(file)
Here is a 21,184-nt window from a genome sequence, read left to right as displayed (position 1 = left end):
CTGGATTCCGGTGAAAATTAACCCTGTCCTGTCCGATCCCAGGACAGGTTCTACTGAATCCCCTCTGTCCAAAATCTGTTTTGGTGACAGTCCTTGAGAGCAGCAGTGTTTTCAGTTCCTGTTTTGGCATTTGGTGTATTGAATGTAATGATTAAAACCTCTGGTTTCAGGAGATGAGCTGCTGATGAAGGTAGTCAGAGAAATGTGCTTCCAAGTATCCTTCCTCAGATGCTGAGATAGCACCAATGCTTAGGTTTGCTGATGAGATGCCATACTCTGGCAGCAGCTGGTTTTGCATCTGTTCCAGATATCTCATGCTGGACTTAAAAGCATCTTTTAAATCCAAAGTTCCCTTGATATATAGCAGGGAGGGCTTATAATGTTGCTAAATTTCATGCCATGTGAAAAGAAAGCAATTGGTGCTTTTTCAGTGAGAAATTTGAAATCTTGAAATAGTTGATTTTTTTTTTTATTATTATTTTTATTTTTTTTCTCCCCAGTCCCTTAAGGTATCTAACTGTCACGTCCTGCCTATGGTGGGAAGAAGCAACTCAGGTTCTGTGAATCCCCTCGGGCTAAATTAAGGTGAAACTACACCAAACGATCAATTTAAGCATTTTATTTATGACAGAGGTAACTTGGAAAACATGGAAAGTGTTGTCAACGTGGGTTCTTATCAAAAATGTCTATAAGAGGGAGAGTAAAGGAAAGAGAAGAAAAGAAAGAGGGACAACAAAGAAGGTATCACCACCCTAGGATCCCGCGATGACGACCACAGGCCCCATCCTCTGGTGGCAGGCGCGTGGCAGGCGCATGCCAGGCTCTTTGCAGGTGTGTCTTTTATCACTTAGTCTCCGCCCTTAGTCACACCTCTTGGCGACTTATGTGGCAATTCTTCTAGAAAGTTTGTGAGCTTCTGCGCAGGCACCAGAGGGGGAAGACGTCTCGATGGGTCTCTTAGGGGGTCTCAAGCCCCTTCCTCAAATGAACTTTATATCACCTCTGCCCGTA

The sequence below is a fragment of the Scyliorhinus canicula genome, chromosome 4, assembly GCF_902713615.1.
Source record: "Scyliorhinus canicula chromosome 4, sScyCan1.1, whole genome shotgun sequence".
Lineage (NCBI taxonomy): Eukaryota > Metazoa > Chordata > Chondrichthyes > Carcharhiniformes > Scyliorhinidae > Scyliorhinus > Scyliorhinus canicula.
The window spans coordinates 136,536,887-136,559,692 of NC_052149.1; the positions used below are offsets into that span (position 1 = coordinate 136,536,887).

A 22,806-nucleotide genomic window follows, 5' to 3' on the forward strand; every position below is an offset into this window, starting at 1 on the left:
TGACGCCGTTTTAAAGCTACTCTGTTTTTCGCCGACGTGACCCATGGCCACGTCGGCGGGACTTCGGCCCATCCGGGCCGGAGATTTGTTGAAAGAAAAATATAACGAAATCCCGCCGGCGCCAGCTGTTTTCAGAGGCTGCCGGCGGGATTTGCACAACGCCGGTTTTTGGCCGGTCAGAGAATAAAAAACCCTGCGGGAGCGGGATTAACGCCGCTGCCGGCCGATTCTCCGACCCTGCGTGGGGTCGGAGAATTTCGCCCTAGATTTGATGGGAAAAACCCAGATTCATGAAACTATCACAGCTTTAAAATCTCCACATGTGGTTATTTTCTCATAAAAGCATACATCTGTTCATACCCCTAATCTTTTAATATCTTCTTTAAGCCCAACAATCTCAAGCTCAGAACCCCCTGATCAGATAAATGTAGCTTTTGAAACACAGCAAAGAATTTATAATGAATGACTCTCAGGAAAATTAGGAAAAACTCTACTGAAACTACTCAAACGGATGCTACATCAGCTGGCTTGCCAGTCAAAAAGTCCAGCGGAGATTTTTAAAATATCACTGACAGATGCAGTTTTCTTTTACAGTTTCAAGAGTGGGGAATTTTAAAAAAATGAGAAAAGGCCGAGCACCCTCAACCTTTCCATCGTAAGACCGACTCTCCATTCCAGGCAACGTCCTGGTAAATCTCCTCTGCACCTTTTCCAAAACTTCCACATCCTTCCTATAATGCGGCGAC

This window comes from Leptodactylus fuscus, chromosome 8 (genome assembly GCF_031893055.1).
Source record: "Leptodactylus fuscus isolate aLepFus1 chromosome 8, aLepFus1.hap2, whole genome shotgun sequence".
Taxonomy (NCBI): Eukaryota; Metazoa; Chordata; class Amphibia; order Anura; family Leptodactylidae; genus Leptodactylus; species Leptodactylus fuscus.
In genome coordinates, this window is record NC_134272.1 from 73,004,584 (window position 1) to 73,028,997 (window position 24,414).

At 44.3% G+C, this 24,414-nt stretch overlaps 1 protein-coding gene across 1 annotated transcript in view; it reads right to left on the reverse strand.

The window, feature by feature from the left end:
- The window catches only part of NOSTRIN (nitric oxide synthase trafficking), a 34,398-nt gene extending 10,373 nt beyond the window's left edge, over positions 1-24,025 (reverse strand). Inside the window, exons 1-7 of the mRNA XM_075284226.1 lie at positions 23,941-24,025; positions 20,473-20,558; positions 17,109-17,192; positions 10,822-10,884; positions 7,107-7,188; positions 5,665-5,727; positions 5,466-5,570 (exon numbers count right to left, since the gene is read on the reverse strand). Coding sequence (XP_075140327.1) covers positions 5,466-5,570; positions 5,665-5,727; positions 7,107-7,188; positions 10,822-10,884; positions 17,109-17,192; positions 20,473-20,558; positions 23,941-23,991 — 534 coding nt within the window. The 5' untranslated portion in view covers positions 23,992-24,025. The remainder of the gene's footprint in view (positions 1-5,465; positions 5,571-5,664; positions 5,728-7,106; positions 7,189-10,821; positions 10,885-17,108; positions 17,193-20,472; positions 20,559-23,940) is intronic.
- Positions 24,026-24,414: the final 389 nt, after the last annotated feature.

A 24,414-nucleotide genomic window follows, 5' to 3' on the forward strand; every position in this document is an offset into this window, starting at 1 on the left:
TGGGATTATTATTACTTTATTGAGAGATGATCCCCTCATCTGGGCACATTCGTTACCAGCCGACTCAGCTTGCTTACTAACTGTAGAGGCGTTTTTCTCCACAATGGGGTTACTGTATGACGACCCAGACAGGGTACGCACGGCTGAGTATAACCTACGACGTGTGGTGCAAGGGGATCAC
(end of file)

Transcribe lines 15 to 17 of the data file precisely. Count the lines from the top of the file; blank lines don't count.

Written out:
- The window catches only part of NOSTRIN (nitric oxide synthase trafficking), a 34,398-nt gene extending 10,373 nt beyond the window's left edge, over positions 1-24,025 (reverse strand). Inside the window, exons 1-7 of the mRNA XM_075284226.1 lie at positions 23,941-24,025; positions 20,473-20,558; positions 17,109-17,192; positions 10,822-10,884; positions 7,107-7,188; positions 5,665-5,727; positions 5,466-5,570 (exon numbers count right to left, since the gene is read on the reverse strand). Coding sequence (XP_075140327.1) covers positions 5,466-5,570; positions 5,665-5,727; positions 7,107-7,188; positions 10,822-10,884; positions 17,109-17,192; positions 20,473-20,558; positions 23,941-23,991 — 534 coding nt within the window. The 5' untranslated portion in view covers positions 23,992-24,025. The remainder of the gene's footprint in view (positions 1-5,465; positions 5,571-5,664; positions 5,728-7,106; positions 7,189-10,821; positions 10,885-17,108; positions 17,193-20,472; positions 20,559-23,940) is intronic.
- Positions 24,026-24,414: the final 389 nt, after the last annotated feature.

A 24,414-nucleotide genomic window follows, 5' to 3' on the forward strand; every position in this document is an offset into this window, starting at 1 on the left: